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Hadrian's Wall between Port Carlisle and Bowness-on-Solway in wall miles 78 and 79

A Scheduled Monument in Bowness, Cumbria

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Latitude: 54.9494 / 54°56'57"N

Longitude: -3.2002 / 3°12'0"W

OS Eastings: 323224.878

OS Northings: 562295.5483

OS Grid: NY232622

Mapcode National: GBR 6C26.YL

Mapcode Global: WH6YF.TV8L

Entry Name: Hadrian's Wall between Port Carlisle and Bowness-on-Solway in wall miles 78 and 79

Scheduled Date: 12 December 1928

Last Amended: 19 March 1998

Source: Historic England

Source ID: 1015951

English Heritage Legacy ID: 28476

County: Cumbria

Civil Parish: Bowness

Traditional County: Cumberland

Lieutenancy Area (Ceremonial County): Cumbria

Church of England Parish: Bowness-on-Solway St Michael

Church of England Diocese: Carlisle


This monument includes the section of Hadrian's Wall between Field View Lane,
Port Carlisle, in the west and Bowness-on-Solway in the east, in wall miles 78
and 79.

Hadrian's Wall runs westwards along the crest of a raised beach from Port
Carlisle for 700m and then turns north west to run towards Bowness-on-Solway.
West of the site of milecastle 79, for a distance of 200m, the remains of the
Wall lie beneath a field boundary visible as a bank 1m high surmounted by a
hedge. The indications are that the Wall survives as upstanding remains of the
core and probably also the faces several courses high with undisturbed tumble
on either side beneath the earth bank. At the west end of this length the Wall
is exposed either side of a modern field gate, standing up to four courses
high with the footing flags exposed across the gateway. However, around the
site of milecastle 79 and west of the north westerly turn in direction the
Wall survives as a buried feature with no visible indications on the ground.
The Wall in this sector was initially constructed in turf, which was replaced
on the same line in the second half of the second century AD by the Stone
Wall. It has not yet been determined whether the Wall was fronted by a ditch
in this section. The proximity of the coast would have made a ditch
superfluous and a ditch of the normal wall ditch proportions would have been
liable to tidal flooding.

Milecastle 79 is situated 350m west of Field View Lane. Excavations of the
milecastle were undertaken in 1949 by Richmond and Gillam. Like all
milecastles in the western part of Hadrian's Wall, it was originally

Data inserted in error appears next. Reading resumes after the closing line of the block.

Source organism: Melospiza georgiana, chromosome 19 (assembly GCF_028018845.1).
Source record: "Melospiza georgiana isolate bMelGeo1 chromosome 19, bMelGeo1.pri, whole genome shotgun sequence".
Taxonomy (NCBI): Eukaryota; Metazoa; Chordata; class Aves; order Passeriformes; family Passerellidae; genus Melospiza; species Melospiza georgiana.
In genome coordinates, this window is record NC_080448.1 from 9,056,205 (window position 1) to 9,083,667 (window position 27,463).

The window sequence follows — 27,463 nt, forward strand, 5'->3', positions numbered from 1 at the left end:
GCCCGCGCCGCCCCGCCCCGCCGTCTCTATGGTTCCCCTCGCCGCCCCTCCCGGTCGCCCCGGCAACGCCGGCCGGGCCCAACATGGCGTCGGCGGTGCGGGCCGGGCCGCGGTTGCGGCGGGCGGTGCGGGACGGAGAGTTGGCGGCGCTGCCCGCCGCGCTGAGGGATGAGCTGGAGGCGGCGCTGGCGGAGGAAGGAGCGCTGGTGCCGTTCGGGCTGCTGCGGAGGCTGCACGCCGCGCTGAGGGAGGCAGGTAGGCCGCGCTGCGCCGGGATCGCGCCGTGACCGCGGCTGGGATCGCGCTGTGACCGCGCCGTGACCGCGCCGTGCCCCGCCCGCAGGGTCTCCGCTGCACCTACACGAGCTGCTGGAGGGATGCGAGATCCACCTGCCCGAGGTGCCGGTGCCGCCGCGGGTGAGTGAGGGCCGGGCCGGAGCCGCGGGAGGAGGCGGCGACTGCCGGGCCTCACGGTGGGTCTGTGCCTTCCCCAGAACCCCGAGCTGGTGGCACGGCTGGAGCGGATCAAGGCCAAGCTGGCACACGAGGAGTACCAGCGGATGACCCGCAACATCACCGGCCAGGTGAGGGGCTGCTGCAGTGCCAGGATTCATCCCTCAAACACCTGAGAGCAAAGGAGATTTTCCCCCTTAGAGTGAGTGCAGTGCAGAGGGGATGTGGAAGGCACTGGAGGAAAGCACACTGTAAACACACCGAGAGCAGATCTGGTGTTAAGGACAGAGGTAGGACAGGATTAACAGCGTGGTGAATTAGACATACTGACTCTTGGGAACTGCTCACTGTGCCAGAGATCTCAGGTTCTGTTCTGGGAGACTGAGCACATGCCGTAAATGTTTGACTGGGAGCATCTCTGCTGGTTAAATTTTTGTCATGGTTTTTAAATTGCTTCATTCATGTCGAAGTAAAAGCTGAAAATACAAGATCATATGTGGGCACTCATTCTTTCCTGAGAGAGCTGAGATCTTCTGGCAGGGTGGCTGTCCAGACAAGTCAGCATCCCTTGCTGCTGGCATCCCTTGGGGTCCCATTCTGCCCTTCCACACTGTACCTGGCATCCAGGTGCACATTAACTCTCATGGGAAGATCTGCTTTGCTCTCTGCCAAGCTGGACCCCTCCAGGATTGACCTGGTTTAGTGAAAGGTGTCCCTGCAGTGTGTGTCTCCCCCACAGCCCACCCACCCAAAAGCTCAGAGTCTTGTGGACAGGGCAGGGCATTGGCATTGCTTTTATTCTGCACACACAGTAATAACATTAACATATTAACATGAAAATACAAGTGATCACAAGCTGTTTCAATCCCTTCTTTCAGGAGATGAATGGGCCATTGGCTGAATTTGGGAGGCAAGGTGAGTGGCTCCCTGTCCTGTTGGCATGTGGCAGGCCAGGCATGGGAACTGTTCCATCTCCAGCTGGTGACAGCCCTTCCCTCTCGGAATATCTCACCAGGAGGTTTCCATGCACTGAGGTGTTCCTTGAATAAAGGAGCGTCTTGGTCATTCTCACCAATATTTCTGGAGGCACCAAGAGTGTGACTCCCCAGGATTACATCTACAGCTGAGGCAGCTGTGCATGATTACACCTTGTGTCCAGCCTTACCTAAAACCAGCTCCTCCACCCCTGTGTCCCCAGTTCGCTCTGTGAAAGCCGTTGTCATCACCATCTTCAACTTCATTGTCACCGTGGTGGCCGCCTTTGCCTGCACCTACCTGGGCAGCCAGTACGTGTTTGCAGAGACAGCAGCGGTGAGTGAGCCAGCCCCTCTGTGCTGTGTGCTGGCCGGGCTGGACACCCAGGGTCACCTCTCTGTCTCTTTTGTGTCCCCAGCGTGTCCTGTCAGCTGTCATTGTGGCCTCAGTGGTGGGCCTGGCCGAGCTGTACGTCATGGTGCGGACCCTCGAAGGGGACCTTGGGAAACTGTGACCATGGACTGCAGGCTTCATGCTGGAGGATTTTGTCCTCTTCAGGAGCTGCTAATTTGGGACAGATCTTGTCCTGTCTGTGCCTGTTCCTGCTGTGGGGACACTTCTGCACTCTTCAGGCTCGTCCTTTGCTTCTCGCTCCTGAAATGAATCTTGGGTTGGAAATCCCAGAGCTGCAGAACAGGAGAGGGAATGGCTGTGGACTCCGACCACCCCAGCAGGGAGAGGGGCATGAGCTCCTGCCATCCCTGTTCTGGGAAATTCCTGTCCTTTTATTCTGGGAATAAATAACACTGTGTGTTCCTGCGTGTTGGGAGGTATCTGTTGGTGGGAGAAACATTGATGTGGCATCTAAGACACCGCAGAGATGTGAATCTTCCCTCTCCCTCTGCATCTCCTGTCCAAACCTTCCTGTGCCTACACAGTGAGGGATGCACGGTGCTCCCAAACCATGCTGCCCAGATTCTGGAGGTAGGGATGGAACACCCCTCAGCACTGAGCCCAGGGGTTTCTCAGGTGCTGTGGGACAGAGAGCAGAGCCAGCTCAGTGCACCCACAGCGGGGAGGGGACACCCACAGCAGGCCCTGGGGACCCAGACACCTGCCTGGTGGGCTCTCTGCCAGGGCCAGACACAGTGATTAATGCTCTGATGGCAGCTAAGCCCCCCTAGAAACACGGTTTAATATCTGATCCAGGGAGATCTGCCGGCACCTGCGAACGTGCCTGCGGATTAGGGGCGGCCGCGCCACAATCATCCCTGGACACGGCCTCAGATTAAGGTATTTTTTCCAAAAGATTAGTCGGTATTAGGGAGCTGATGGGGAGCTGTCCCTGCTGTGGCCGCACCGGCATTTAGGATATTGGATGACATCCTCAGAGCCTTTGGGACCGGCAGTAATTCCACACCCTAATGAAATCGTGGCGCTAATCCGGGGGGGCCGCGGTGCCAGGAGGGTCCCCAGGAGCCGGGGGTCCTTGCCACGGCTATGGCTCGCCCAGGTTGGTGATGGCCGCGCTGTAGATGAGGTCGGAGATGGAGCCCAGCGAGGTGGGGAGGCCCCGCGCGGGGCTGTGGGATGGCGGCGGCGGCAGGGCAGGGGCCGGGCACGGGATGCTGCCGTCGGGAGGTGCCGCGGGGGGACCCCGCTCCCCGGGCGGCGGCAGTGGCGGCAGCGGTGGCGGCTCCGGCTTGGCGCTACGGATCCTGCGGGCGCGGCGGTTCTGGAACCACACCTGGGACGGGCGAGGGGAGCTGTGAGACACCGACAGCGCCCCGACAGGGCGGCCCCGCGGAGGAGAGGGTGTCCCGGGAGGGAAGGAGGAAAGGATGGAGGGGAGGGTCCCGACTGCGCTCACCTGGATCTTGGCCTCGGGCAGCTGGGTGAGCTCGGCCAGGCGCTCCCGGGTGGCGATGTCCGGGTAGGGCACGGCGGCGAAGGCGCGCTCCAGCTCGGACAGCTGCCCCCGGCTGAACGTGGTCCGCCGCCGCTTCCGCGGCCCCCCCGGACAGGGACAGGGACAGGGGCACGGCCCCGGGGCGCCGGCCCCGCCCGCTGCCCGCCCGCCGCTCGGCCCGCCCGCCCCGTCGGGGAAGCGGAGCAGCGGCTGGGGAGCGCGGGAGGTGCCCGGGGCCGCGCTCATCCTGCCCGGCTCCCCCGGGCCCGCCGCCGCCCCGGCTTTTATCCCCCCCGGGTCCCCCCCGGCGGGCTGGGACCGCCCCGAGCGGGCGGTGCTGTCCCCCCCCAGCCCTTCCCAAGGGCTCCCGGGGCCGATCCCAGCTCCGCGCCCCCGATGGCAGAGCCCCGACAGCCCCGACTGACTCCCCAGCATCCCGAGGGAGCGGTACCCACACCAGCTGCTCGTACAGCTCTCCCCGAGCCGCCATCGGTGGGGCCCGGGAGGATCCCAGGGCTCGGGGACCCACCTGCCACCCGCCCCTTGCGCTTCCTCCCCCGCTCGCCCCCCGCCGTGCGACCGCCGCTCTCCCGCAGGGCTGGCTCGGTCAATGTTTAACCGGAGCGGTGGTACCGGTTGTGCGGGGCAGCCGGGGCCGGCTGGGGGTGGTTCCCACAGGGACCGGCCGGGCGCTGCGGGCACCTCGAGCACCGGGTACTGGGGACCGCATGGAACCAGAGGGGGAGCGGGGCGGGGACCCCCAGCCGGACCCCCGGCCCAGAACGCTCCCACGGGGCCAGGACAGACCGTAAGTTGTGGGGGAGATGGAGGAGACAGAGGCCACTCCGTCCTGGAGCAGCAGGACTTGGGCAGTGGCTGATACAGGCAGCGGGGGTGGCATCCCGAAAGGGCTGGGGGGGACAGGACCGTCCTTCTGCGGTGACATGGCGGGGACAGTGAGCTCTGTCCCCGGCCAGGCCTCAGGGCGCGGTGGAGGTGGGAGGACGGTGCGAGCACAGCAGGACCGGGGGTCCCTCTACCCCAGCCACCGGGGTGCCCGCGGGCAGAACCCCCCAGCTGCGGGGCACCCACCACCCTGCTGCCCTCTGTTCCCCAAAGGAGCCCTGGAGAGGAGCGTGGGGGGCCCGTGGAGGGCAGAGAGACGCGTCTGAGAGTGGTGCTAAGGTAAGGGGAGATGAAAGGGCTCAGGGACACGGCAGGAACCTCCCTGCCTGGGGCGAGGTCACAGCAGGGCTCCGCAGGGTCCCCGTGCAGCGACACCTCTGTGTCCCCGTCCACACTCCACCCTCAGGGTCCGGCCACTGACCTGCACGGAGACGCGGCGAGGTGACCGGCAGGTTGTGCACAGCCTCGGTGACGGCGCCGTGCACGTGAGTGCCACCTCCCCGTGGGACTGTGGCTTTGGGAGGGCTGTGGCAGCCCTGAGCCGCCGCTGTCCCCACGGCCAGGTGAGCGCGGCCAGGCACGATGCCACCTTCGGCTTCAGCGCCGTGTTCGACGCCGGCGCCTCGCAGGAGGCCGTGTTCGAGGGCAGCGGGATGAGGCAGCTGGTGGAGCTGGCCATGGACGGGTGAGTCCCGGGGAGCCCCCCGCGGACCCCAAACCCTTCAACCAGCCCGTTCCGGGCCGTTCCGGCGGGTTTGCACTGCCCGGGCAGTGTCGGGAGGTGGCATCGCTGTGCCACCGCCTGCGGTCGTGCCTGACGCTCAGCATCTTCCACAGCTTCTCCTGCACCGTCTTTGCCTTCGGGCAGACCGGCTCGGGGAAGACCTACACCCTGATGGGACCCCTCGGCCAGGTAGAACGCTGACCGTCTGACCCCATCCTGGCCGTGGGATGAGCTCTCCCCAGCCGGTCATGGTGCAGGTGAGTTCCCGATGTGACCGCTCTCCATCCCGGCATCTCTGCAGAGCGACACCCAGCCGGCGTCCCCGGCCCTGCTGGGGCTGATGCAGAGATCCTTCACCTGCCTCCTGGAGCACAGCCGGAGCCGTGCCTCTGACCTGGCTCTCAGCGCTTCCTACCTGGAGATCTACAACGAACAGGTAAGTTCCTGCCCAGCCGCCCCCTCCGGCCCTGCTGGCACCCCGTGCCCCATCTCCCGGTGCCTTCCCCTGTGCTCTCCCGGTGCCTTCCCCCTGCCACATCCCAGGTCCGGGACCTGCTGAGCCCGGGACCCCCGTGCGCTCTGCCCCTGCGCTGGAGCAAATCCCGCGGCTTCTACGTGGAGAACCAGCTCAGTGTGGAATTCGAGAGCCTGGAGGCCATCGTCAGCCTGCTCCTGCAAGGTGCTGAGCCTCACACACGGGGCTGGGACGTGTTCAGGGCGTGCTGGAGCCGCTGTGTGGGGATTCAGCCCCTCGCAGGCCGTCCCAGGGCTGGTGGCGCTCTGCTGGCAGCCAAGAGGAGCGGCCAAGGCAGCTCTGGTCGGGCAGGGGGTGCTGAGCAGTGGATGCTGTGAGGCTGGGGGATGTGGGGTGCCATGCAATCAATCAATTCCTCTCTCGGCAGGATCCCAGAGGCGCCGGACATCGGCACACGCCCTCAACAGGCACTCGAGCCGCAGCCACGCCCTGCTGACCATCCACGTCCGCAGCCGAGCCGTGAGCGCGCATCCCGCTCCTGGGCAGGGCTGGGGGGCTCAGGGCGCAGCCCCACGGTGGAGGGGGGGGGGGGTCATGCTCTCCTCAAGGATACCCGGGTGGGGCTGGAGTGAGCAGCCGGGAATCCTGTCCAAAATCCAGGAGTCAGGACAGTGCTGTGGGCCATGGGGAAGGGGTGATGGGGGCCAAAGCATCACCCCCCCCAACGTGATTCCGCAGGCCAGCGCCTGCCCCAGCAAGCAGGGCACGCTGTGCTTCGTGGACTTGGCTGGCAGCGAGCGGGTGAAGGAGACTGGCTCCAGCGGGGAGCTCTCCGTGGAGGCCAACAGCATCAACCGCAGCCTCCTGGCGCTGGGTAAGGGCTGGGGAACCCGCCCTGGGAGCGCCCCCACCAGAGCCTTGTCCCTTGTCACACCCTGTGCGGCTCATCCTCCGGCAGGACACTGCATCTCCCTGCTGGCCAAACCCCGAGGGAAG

constructed with turf ramparts and timber gateways and internal buildings. It
measured 14.9m east to west and 12.5m north to south internally. This was
replaced at some time in the second half of the second century by a stone
built milecastle which measured 17.7m internally. The gates of the stone
milecastle were found to have been reduced in size after the initial
construction. A timber framed building is also known to have stood in the
eastern half of the stone milecastle.

The exact position of Turret 79a has not yet been confirmed. On the basis of
the usual spacing it is expected to be located approximately 400m west of
milecastle 79 where the Wall changes direction. Turret 79a is expected to
survive as buried remains.

Turret 79b is situated approximately 250m south east of the houses at the east
end of Bowness-on-Solway in the field known as Jeffrey Croft. Its site is
indicated by a very slight platform, visible on the ground. It was partly
excavated in 1934 by Simpson, Richmond and MacIntyre to confirm whether the
Turf Wall extended westwards as far as the west end of Hadrian's Wall at
Bowness. The south wall was found to be 1.12m wide and the west wall, 0.96m
wide, was traced for 4.64m from the south west corner. It was constructed on a
foundation of two layers of cobbles sandwiched in red clay, with three courses
of masonry surviving above. The difference in thickness of the south and west
walls and the evidence that it was originally built as a free-standing tower
abutted by the Turf Wall demonstrated it to be the type of turret
characteristic of the Turf Wall, and the most westerly turret known on
Hadrian's Wall. When the Wall was rebuilt in stone, the Turf Wall turrets,
which were originally built in stone themselves, were retained with the new